Legislative Assembly for the ACT: 2010 Week 01 Hansard (Tuesday, 9 February 2010) . . Page.. 71 ..
I know that Mr Hanson thinks, in his ideas paper or discussion paper, that that is clearly something that can easily be done. It is not. Nothing in health is easy to just do. You just change something and do that? That is not the way forward.
In terms of elective surgery, we will continue to look at where we can improve our service. We will continue to do it. We have seen continued improvement; we have seen long waits on the lists reduced. We get almost 100 per cent of our emergency work and almost 100 per cent of our category 1s through the door in the time that is required. That is a really good result for a system that is under pressure.
MR SPEAKER: A supplementary question, Mr Coe?
MR COE: Thank you, Mr Speaker. Minister, the report indicates that 10.3 per cent of patients wait longer than 365 days for surgery, which is the highest proportion of any jurisdiction. Why does the ACT perform so poorly against this measure?
MS GALLAGHER: If you look at the work coming through the hospital you will see that the category 1 patients continue to grow. The emergency work continues to grow. What that means is that when you have urgent and emergency work coming through, people who have less urgent conditions that require surgery within 12 months have to wait. There is not an easy solution to that in a jurisdiction where there are only two public hospitals, where our utilisation of the public system is the highest in the country, the lowest utilisation of private health insurance, despite the highest coverage. You are not going to change that easily. What it means to me is that the most urgent cases, where we have seen significant rises in those categories of patients, are being seen and are being seen on time but, unfortunately, that means less urgent patients have to wait. That is where that indicator comes from. If you did a snapshot of a two-hospital town of a jurisdiction this size, my guess is that you would find the same result within any other jurisdiction.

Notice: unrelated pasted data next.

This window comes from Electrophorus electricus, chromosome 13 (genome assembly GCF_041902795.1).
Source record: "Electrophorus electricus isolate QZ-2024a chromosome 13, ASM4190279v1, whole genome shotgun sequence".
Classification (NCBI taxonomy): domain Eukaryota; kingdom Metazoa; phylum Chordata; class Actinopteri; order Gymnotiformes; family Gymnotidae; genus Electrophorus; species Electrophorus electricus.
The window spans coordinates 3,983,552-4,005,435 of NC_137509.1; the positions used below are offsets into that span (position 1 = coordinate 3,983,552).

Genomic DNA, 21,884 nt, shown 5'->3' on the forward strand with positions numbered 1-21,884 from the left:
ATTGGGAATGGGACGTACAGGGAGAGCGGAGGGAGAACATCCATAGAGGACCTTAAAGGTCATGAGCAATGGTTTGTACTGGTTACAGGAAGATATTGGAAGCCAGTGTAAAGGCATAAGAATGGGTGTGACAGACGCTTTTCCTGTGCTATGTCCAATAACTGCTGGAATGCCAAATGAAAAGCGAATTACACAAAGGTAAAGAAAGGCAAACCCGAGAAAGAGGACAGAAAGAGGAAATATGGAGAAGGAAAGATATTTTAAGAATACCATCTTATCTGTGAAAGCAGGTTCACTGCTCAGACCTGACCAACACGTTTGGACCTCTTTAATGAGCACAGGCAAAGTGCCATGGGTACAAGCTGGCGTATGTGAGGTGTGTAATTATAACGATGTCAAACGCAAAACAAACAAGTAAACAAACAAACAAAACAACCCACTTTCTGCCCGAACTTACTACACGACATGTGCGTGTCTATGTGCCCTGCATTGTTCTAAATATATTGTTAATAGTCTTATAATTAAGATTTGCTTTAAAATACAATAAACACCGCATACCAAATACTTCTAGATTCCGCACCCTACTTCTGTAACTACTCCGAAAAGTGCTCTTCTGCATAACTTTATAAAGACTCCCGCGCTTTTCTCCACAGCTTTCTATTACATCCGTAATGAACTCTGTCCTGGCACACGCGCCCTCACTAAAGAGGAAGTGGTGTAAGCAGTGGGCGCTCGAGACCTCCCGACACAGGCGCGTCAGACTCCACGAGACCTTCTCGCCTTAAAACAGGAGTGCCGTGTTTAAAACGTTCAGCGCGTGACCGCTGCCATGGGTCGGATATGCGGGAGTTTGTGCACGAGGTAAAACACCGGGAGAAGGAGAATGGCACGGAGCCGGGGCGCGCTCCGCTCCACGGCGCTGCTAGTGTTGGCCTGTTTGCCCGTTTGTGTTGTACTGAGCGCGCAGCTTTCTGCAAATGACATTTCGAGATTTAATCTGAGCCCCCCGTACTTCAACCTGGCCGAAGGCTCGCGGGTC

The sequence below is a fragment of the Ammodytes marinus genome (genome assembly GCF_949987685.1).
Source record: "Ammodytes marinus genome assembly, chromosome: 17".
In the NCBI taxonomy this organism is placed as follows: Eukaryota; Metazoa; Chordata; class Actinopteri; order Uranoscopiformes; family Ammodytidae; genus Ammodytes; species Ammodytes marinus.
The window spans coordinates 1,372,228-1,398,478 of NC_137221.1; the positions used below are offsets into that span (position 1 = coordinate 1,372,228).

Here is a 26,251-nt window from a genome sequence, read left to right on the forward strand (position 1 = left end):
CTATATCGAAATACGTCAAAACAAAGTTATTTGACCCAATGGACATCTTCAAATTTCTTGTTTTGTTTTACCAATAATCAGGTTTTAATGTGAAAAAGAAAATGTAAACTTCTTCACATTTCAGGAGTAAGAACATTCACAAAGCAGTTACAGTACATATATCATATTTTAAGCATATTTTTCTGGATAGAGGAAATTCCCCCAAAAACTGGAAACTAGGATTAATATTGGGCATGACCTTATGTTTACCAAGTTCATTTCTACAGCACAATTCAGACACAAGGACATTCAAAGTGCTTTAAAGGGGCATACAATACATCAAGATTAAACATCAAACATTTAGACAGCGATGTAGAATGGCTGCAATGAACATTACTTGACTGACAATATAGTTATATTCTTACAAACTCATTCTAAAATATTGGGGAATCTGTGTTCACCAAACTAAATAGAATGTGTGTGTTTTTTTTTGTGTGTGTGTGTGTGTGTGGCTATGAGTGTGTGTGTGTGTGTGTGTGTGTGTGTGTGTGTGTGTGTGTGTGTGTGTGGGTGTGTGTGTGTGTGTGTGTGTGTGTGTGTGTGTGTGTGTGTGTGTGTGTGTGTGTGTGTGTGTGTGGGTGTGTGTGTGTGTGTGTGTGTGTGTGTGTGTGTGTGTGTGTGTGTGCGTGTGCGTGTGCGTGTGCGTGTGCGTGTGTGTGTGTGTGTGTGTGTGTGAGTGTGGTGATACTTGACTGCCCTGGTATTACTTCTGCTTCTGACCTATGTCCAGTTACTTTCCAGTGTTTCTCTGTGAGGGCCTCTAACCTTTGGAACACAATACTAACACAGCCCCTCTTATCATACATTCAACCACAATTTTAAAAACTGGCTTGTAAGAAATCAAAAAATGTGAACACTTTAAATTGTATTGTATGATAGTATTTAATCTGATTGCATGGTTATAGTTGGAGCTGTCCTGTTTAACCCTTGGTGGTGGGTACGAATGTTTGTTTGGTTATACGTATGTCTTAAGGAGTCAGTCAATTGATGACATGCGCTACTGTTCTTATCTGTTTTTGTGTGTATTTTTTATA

MR SPEAKER: Mr Hanson, a supplementary?
MR HANSON: Minister, why is it that, after eight years of this ACT Labor government, the median waiting time for elective surgery has deteriorated from what was 40 days when you took office to 72 days now, the longest wait in Australia?
MS GALLAGHER: I thank Mr Hanson for the question. I think I have outlined the reasons why. The reason the opposition fail to grasp the answer is that 11,337 people were added to the elective surgery waiting list in 2007-08 and almost all of them were removed. They keep coming back because, Mr Smyth, demand continues to grow. For someone who says they understand these things—
Mr Hanson: Why are we the worst in Australia?
MS GALLAGHER: Because what you were dealing with back in 1999 is history. We have seen massive growth in demand for elective surgery, growth that in your system, under your control, would have meant that the system crumbled. If you, in government, had seen the growth that we have seen, your system would have collapsed.